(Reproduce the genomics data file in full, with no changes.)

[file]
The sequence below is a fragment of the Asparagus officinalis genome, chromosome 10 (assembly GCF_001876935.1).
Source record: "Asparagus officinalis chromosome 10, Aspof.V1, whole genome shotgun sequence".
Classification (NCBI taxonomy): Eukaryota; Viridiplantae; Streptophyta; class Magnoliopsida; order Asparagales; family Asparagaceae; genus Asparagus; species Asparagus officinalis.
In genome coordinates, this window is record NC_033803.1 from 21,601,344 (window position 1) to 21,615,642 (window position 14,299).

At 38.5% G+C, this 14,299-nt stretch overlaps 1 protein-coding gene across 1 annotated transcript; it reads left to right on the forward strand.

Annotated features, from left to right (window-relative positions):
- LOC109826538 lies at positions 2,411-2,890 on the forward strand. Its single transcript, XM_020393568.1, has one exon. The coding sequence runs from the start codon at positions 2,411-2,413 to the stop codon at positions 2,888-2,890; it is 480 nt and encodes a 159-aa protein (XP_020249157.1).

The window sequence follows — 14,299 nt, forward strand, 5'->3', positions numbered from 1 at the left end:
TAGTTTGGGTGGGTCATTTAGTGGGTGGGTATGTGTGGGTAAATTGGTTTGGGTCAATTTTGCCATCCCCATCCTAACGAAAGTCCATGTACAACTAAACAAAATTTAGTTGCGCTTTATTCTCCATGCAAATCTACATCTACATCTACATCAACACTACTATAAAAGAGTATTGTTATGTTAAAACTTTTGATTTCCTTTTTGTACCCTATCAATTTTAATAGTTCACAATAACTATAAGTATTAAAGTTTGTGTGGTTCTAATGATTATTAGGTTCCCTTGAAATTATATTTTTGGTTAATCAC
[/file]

The sequence below is a fragment of the Asparagus officinalis genome, chromosome 10 (assembly GCF_001876935.1).
Source record: "Asparagus officinalis chromosome 10, Aspof.V1, whole genome shotgun sequence".
Classification (NCBI taxonomy): Eukaryota; Viridiplantae; Streptophyta; class Magnoliopsida; order Asparagales; family Asparagaceae; genus Asparagus; species Asparagus officinalis.
In genome coordinates, this window is record NC_033803.1 from 21,601,344 (window position 1) to 21,615,642 (window position 14,299).

At 38.5% G+C, this 14,299-nt stretch overlaps 1 protein-coding gene across 1 annotated transcript; it reads left to right on the forward strand.

Annotated features, from left to right (window-relative positions):
- LOC109826538 lies at positions 2,411-2,890 on the forward strand. Its single transcript, XM_020393568.1, has one exon. The coding sequence runs from the start codon at positions 2,411-2,413 to the stop codon at positions 2,888-2,890; it is 480 nt and encodes a 159-aa protein (XP_020249157.1).

The window sequence follows — 14,299 nt, forward strand, 5'->3', positions numbered from 1 at the left end:
TAGTTTGGGTGGGTCATTTAGTGGGTGGGTATGTGTGGGTAAATTGGTTTGGGTCAATTTTGCCATCCCCATCCTAACGAAAGTCCATGTACAACTAAACAAAATTTAGTTGCGCTTTATTCTCCATGCAAATCTACATCTACATCTACATCAACACTACTATAAAAGAGTATTGTTATGTTAAAACTTTTGATTTCCTTTTTGTACCCTATCAATTTTAATAGTTCACAATAACTATAAGTATTAAAGTTTGTGTGGTTCTAATGATTATTAGGTTCCCTTGAAATTATATTTTTGGTTAATCAC